A number of civil society activists believe that some socially inappropriate behaviors in the country that oppose religious teachings are permissible under name of value, which can cause sensitivity of the Taliban’s negotiating team.
In an interview by Civil Society and Human Rights Network (CSHRN), Mr. Bahir said that issues such as political participation and women’s employment are among the values permitted in religion. However, some other activities under name of value may be sensitive for Taliban. He added that the content of some television programs, such as showing nude images is religiously forbidden carried out under name of the Islamic Republic of Afghanistan. This can be sensitive for Taliban and they might oppose women’s rights.
CSHRN: Do you think there has been a change in the Taliban’s view of women?
Baher: The fact that Taliban accepted negotiation with female negotiating members and gave an interview to female journalists means that their perspective could change. They used to believe that women should be kept at home. However, now they are willing to sit at the same negotiating table as women do which indicates a change of view.
CSHRN: What is your assessment of what has happened so far in the peace talks?
Baher: I think if there is no mediator involvement, demands, proposals, and preconditions in the talks will make the peace process time-consuming and ineffective. Mediators play a major role in resolving disputes. Therefore, the United Nations and the countries involved in this process need to agree on a mediator.
CSHRN: Given the history of the Taliban, especially with regards to women, do you think that will the negotiations have a favorable outcome?
Baher: Negotiations are the path to achieving peace. Taliban with having military strength and controlling many areas of the country have their own demands. Therefore, without a peace agreement, they will continue fighting and increase violence. Undoubtedly, Taliban do not accept some of the achievements of the Afghan people in recent years and consider it part of the imported culture and values and challenge the dialogue based on these issues. However, by the presence of mediators, the negotiating parties will show flexibility for reaching an agreement.
CSHRN: Some believe that in order to reach a peace agreement, Taliban may impose restrictions on women’s rights. What is your opinion on this?
Baher: In order to reach an agreement, flexibility is the precondition. An agreement cannot be achieved when both parties insist on their demands. Additionally, women’s rights should be discussed through a moderate Islam perspective. If so, it will be acceptable for Taliban as well. Changes happen over time. For instance, Mujahiden shared the same views as the Taliban. However, they started respecting human rights over time and became supporters of democracy in Afghanistan. In today’s world, Taliban can no longer sustain their violent behavior and govern people.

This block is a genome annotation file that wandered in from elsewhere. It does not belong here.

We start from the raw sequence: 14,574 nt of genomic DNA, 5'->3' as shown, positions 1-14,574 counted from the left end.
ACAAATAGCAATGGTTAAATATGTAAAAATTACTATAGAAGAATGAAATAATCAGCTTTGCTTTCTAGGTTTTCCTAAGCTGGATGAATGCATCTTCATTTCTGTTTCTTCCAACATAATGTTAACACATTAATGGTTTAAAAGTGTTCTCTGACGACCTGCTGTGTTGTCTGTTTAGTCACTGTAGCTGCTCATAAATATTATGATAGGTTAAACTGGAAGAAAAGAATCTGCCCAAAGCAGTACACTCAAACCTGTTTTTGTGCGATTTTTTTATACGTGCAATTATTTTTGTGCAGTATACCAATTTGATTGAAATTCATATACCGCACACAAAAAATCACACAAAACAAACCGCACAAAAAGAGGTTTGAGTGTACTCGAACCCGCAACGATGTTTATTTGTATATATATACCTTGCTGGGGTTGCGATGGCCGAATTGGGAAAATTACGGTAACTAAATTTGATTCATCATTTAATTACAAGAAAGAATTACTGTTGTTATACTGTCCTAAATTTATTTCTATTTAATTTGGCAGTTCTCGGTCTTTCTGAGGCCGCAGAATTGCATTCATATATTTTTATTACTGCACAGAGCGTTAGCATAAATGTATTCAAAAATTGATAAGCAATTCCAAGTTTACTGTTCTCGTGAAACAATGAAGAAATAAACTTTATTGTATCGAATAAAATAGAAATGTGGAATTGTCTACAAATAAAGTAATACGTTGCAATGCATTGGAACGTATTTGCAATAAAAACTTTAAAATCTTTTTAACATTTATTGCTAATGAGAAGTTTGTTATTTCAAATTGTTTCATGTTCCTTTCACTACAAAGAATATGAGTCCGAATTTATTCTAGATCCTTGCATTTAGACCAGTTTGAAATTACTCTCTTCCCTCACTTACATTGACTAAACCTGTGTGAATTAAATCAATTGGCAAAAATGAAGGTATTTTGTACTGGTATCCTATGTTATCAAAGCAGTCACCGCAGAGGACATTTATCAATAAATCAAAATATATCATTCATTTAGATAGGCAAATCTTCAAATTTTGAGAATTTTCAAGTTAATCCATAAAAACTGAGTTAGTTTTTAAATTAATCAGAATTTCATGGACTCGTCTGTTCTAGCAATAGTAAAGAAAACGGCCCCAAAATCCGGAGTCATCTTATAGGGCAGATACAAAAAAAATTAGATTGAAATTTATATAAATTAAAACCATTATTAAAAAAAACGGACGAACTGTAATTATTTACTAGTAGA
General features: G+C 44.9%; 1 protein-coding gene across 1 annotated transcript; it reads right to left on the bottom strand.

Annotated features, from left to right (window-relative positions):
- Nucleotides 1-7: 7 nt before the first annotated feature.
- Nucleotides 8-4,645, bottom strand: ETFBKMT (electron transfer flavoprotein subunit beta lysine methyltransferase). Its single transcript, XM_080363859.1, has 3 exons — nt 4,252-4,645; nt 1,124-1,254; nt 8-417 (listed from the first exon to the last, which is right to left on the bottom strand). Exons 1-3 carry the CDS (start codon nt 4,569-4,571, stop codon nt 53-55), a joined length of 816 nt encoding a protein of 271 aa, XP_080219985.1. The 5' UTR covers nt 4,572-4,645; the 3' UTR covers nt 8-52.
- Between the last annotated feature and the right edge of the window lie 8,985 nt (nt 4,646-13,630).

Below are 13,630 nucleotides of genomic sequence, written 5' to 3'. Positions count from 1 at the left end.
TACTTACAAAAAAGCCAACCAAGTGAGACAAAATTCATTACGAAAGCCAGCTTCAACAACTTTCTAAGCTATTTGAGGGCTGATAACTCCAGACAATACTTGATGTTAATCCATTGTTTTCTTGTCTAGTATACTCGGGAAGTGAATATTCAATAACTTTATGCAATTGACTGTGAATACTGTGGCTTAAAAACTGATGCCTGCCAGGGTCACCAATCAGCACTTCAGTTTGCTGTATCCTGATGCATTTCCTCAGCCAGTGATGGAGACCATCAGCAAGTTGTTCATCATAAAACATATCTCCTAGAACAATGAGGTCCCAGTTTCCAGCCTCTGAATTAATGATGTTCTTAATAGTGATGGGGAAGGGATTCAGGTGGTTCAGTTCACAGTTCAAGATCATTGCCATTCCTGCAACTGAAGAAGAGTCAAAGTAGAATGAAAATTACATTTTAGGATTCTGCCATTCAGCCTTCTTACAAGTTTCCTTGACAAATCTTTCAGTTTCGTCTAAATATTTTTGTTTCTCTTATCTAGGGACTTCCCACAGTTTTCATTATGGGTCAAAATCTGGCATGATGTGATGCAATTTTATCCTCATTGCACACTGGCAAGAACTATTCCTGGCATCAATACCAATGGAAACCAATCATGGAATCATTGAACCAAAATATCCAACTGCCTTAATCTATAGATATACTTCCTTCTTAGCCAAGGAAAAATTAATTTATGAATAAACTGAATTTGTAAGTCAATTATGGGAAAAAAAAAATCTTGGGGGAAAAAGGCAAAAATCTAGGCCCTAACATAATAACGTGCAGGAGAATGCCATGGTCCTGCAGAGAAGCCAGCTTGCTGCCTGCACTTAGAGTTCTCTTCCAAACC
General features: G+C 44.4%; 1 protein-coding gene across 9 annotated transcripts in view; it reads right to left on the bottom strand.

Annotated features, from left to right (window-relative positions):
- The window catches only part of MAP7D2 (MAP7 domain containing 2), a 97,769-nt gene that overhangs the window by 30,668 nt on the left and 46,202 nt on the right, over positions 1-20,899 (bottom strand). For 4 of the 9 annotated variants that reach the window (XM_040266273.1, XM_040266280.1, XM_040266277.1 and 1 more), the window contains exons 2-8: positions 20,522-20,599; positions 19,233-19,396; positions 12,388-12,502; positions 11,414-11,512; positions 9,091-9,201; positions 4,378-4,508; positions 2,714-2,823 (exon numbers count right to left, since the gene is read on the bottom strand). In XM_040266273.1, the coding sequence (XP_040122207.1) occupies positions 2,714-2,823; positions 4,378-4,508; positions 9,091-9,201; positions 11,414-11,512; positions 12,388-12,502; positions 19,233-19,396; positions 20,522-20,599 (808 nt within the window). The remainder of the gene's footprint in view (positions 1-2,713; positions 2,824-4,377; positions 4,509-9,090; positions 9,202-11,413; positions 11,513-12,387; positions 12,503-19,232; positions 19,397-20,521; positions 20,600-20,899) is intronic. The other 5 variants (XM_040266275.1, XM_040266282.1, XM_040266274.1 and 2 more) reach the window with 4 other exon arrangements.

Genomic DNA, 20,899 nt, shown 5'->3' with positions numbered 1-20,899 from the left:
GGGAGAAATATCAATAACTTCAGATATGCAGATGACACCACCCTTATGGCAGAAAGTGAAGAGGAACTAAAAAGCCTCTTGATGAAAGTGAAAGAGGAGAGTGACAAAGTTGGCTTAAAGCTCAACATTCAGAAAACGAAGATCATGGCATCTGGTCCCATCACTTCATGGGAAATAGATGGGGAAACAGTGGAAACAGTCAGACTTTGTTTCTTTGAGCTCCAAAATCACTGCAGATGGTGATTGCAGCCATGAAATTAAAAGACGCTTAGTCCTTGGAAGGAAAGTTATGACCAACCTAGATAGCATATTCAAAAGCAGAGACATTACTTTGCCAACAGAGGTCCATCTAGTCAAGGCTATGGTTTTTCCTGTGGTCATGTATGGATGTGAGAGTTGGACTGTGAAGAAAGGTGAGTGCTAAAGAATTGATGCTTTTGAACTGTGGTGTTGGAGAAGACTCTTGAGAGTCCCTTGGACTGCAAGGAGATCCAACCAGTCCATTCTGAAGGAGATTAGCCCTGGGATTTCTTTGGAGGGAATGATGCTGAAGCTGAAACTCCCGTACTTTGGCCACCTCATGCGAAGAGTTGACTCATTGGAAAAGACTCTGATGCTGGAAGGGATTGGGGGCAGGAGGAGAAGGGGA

CSHRN: What effects can the presence of women in the negotiations have on Taliban?
Baher: Women’s presence can be effective. By participating in the negotiations, women can discuss their demands and argue against what the Taliban consider to be a violation of Islamic values. Hopefully, the female members of the team will be able to represent women and have the courage to emphasize protecting their rights. A number of these female representatives have the capability of working in political and social spheres and defend human rights better than some male members. However, if the negotiations do not reach an agreement, different team members will be selected to negotiate with Taliban and some elite women may join the team.
CSHRN: How do you think the Taliban presence in future government will affect the activities of women and civil society?
Baher: It depends on ability of the negotiating team members and the nature of the peace agreement. Undoubtedly, Taliban will oppose the values of Afghan society, if they take power. It is concerning to see that some of our significant achievements are ignored by the presence of Taliban in the government. But, at the same time, I believe Afghan’s access to technology has made them open-minded. Therefore, they will not tolerate a violent Taliban regime.
Mr. Baher reiterated that it would be difficult to reach an agreement without a mediator. The international community and the United States should agree on proposing a mediator.